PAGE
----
The main difference between then and now is the wings. Ideally, the wing works like a big cushion when there's a roll-over absorbing alot of the enregy of a crash. If the top of Jason Johnson's cage contacted the wall, it sounds like the wing wasn't between the cage & the wall to cushion that inpact? I've seen cars roll and lose their top wings. Then they start snap rolls and other scary looking maneuvers. Maybe there's a clue about safety in there.

     My observation is that the cages need to be taller. In 1978 the rule at our local track was that there had to be 4" of clearance from the top of the driver's helmet to the top of the roll bars directly above. In 1978 the sprints had 4 major verticle bars in the roll cage. In 2018 they have 8 including the down tubes. They should be and are safer, but they can be improved and they should continually improve just as they have since 1978.

     Off the top of my head, in 40 years they have improved fire suits, helmets, shoes, gloves, arm restraints, seats, belts, roll cages, removable steering wheels, tubing specs, tear-offs, fuel cells, shut-off valves, drivelines, axle tethers, and added wings. That's a lot of improvements. We need to keep going in this direction.



What about my thought on making the top of the cage bigger in all directions?  You wouldn't necessarily have to change from the hip rails down much.  But angle from there up out on each side and make the whole thing taller.  You'd likely need additional bracing here and there.  The idea is the further your head is from the tubing the less likely for your head to hit something.  It would be radical change to something that hasn't changed much since downtubes were added but I'd think it would have to be safer.  

 



slot car racer
MyWebsite
July 11, 2018 at 11:22:29 PM
Joined: 01/28/2015
Posts: 29
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Posted By: MoOpenwheel on July 11 2018 at 07:40:27 AM

What about my thought on making the top of the cage bigger in all directions?  You wouldn't necessarily have to change from the hip rails down much.  But angle from there up out on each side and make the whole thing taller.  You'd likely need additional bracing here and there.  The idea is the further your head is from the tubing the less likely for your head to hit something.  It would be radical change to something that hasn't changed much since downtubes were added but I'd think it would have to be safer.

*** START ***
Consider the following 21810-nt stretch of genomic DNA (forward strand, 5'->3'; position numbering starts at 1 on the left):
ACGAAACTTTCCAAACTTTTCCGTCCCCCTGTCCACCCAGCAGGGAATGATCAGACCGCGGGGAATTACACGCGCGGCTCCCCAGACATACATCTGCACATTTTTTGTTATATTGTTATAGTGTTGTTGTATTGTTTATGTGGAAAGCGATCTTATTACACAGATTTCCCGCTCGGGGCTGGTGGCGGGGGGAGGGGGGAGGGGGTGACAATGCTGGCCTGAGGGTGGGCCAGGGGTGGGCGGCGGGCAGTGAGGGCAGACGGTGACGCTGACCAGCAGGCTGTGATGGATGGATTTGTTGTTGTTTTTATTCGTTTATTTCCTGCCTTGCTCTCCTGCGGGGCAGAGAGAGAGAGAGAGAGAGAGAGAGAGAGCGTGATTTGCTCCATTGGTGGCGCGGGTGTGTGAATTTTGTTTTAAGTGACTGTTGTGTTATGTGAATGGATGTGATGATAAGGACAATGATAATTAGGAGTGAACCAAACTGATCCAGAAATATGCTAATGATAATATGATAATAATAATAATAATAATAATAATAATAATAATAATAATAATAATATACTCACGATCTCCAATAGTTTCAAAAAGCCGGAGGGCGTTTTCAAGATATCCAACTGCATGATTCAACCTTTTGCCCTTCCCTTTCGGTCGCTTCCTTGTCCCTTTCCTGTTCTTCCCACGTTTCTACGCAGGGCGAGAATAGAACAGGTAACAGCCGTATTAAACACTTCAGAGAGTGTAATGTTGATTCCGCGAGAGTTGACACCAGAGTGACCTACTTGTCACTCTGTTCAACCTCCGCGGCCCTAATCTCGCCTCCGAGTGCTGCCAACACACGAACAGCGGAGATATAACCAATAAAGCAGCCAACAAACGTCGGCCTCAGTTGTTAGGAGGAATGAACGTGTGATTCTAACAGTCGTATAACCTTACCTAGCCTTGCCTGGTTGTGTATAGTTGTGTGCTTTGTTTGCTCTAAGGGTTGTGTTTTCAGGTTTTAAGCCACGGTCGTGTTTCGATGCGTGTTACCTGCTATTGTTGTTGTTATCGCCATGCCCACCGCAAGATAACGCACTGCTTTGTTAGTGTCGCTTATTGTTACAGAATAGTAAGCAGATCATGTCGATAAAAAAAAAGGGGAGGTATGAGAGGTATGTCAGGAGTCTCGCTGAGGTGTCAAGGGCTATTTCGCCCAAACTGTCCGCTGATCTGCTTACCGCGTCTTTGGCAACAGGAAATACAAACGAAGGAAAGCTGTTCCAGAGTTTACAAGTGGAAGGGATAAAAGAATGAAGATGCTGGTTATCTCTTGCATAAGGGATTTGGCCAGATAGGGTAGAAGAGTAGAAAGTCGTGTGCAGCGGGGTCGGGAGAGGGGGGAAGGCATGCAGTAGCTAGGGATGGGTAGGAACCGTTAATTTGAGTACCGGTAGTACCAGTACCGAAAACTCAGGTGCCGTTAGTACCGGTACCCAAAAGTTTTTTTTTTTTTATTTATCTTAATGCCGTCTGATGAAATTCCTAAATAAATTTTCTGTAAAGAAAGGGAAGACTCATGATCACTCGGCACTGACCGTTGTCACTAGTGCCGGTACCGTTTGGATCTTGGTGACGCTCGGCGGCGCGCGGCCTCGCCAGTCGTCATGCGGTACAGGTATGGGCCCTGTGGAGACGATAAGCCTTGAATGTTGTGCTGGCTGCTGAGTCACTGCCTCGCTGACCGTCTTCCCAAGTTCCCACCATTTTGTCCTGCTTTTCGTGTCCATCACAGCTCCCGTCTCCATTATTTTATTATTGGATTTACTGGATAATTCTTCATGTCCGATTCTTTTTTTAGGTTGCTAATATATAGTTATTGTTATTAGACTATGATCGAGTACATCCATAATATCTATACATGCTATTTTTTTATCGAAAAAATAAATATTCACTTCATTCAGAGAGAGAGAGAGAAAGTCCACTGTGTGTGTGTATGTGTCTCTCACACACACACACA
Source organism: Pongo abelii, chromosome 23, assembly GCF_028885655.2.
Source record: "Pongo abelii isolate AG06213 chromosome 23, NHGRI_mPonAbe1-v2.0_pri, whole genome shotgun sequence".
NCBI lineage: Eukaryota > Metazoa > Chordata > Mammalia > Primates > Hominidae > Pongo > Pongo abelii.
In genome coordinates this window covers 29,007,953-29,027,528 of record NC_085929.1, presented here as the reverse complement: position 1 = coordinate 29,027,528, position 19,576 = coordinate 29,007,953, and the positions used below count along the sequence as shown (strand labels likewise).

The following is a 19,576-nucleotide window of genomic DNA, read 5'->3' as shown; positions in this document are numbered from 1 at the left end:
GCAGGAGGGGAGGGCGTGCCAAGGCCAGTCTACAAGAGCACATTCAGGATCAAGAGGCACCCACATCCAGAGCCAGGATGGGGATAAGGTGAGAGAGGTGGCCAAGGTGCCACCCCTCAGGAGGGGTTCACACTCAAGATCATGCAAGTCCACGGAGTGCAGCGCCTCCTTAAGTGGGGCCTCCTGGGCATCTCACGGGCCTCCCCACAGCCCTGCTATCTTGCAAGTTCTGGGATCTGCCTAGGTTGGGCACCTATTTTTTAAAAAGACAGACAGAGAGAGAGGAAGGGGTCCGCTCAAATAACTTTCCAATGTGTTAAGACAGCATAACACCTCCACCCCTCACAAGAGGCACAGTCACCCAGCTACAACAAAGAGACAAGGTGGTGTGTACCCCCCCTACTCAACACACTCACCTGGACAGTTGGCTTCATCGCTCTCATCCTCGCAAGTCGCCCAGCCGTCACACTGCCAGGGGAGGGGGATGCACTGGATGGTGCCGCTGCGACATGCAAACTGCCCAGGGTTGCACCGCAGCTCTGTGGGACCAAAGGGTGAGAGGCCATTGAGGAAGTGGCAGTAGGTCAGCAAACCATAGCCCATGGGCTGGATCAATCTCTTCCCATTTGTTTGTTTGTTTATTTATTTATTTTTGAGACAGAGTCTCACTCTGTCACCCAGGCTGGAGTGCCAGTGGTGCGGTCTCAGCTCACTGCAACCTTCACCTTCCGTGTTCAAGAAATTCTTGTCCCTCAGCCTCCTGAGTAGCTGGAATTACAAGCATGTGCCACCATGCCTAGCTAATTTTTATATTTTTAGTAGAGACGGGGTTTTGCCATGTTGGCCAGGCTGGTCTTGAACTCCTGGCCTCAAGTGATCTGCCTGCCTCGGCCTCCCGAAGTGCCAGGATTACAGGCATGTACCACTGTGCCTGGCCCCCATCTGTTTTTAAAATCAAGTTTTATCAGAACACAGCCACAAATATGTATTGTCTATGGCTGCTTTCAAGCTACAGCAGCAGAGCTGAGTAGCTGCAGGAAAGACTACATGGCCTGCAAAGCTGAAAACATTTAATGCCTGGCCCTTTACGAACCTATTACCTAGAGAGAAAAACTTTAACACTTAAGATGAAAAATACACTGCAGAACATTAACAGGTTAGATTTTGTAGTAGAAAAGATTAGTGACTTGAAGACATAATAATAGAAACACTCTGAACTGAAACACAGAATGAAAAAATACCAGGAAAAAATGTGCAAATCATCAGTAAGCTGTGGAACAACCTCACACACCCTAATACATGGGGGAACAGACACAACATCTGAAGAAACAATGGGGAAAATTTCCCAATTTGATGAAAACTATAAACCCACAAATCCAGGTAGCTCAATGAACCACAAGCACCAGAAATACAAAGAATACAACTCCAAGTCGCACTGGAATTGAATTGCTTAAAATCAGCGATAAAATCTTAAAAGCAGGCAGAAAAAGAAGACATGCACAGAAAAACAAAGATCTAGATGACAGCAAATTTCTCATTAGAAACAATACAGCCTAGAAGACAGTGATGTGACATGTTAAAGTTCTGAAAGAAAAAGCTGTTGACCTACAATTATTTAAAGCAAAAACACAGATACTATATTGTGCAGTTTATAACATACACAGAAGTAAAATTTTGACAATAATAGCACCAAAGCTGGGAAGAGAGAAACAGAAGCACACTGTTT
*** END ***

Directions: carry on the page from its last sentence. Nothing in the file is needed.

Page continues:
Someone correct me if I am wrong please. It has been tried before I am quite certain. The problem with making a roll cage bigger is that tubing is more likely to bend in an impact if it is longer. Best to let the designers and fabricators try implenenting their new designs based on knowledge and expierence gained over the years. If it was that simple I believe it would be used in race car construction today. Actually modern roll cage designs are a huge improvment over what was standard equipment in the past. Thankfully the designs keep getting better and better and have no doubt saved many race drivers from injuries. 



slot car racer
MyWebsite
July 12, 2018 at 12:05:08 AM
Joined: 01/28/2015
Posts: 29
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Is anyone working on a wing restraint system to keep the wings from comming loose in a wreck? Could this be worth persuing?



Murphy
July 12, 2018 at 07:36:41 AM
Joined: 05/26/2005
Posts: 1135
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Posted By: slot car racer on July 11 2018 at 11:22:29 PM

Someone correct me if I am wrong please. It has been tried before I am quite certain. The problem with making a roll cage bigger is that tubing is more likely to bend in an impact if it is longer. Best to let the designers and fabricators try implenenting their new designs based on knowledge and expierence gained over the years. If it was that simple I believe it would be used in race car construction today. Actually modern roll cage designs are a huge improvment over what was standard equipment in the past. Thankfully the designs keep getting better and better and have no doubt saved many race drivers from injuries. 



    Technically that is correct. It's like building a bridge, the longer the span the more stress put on the materials. The answer would be to use strong tubing. It could be bigger diameter, thicker walls, or higher test steel.

     In 40 years I believe we've also seen an improvment in materials science and materials testing. There would now be better ways to, for example, build a chassis with some differing roll cage options and test how they would hold up in different crash scenarios. It would be a lot like the videos that are out there of tests done with a crash test dummy in a sprint car chassis driving straight into a concrete wall at simulated speeds.

     When this discussion came up before-I think when Gravel's cage bent or broke- there was discussion that changing the way the cage was built would affect the chassis performance, therefore racers wouldn't do it because it slowed down their cars. I thought that was bogus until I remembered a legendary racer about 30 years back saying he'd race without a roll cage if they would let him and if it made the car faster. Yikes!

     One other area of car construction that I always wonder about is the nerf bars. (In my area, a nerf bar is the term used for the "bumpers" on the front, back and sides of a sprint car.) What's used now looks to be about as strong as the frame on a $9.99 single use bag lawn chair. If the nerf bars has a little more size and strength to them it might help when 2 cars come together, especially if one of them is stopped.